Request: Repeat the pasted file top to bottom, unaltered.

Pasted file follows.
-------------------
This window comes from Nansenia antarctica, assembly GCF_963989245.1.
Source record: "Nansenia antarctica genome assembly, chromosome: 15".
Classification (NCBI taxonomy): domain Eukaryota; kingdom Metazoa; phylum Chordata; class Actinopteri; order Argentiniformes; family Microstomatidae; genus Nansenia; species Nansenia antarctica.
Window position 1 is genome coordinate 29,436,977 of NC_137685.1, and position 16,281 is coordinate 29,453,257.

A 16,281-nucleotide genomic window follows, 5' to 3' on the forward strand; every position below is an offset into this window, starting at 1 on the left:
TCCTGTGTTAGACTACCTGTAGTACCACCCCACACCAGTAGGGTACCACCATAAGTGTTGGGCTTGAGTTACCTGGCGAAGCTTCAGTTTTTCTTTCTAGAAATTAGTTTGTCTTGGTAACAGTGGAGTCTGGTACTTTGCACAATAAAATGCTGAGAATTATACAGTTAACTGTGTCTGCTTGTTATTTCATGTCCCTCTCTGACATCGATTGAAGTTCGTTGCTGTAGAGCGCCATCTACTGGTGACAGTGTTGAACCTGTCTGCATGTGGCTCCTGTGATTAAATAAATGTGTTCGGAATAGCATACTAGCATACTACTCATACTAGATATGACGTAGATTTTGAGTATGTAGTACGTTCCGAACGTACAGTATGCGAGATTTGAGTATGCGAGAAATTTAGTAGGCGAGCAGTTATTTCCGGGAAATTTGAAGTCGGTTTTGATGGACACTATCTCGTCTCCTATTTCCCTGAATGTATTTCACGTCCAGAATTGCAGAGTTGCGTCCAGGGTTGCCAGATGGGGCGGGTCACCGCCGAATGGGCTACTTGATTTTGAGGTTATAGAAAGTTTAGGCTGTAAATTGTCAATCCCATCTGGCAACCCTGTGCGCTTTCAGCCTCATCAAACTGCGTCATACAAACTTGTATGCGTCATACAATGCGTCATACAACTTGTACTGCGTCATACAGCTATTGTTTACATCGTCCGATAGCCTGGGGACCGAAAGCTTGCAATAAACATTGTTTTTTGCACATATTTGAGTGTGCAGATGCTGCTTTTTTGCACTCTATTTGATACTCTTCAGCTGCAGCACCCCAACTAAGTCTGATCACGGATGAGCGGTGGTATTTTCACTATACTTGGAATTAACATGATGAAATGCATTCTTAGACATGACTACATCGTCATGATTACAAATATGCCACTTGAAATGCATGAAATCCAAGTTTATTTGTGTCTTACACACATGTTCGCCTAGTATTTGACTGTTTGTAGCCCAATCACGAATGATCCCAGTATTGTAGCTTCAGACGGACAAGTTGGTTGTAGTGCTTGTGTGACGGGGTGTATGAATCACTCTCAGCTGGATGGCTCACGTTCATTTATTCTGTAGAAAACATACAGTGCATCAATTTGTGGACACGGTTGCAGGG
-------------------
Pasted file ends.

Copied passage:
This window comes from Nansenia antarctica, assembly GCF_963989245.1.
Source record: "Nansenia antarctica genome assembly, chromosome: 15".
Classification (NCBI taxonomy): domain Eukaryota; kingdom Metazoa; phylum Chordata; class Actinopteri; order Argentiniformes; family Microstomatidae; genus Nansenia; species Nansenia antarctica.
Window position 1 is genome coordinate 29,436,977 of NC_137685.1, and position 16,281 is coordinate 29,453,257.

A 16,281-nucleotide genomic window follows, 5' to 3' on the forward strand; every position below is an offset into this window, starting at 1 on the left:
TCCTGTGTTAGACTACCTGTAGTACCACCCCACACCAGTAGGGTACCACCATAAGTGTTGGGCTTGAGTTACCTGGCGAAGCTTCAGTTTTTCTTTCTAGAAATTAGTTTGTCTTGGTAACAGTGGAGTCTGGTACTTTGCACAATAAAATGCTGAGAATTATACAGTTAACTGTGTCTGCTTGTTATTTCATGTCCCTCTCTGACATCGATTGAAGTTCGTTGCTGTAGAGCGCCATCTACTGGTGACAGTGTTGAACCTGTCTGCATGTGGCTCCTGTGATTAAATAAATGTGTTCGGAATAGCATACTAGCATACTACTCATACTAGATATGACGTAGATTTTGAGTATGTAGTACGTTCCGAACGTACAGTATGCGAGATTTGAGTATGCGAGAAATTTAGTAGGCGAGCAGTTATTTCCGGGAAATTTGAAGTCGGTTTTGATGGACACTATCTCGTCTCCTATTTCCCTGAATGTATTTCACGTCCAGAATTGCAGAGTTGCGTCCAGGGTTGCCAGATGGGGCGGGTCACCGCCGAATGGGCTACTTGATTTTGAGGTTATAGAAAGTTTAGGCTGTAAATTGTCAATCCCATCTGGCAACCCTGTGCGCTTTCAGCCTCATCAAACTGCGTCATACAAACTTGTATGCGTCATACAATGCGTCATACAACTTGTACTGCGTCATACAGCTATTGTTTACATCGTCCGATAGCCTGGGGACCGAAAGCTTGCAATAAACATTGTTTTTTGCACATATTTGAGTGTGCAGATGCTGCTTTTTTGCACTCTATTTGATACTCTTCAGCTGCAGCACCCCAACTAAGTCTGATCACGGATGAGCGGTGGTATTTTCACTATACTTGGAATTAACATGATGAAATGCATTCTTAGACATGACTACATCGTCATGATTACAAATATGCCACTTGAAATGCATGAAATCCAAGTTTATTTGTGTCTTACACACATGTTCGCCTAGTATTTGACTGTTTGTAGCCCAATCACGAATGATCCCAGTATTGTAGCTTCAGACGGACAAGTTGGTTGTAGTGCTTGTGTGACGGGGTGTATGAATCACTCTCAGCTGGATGGCTCACGTTCATTTATTCTGTAGAAAACATACAGTGCATCAATTTGTGGACACGGTTGCAGGG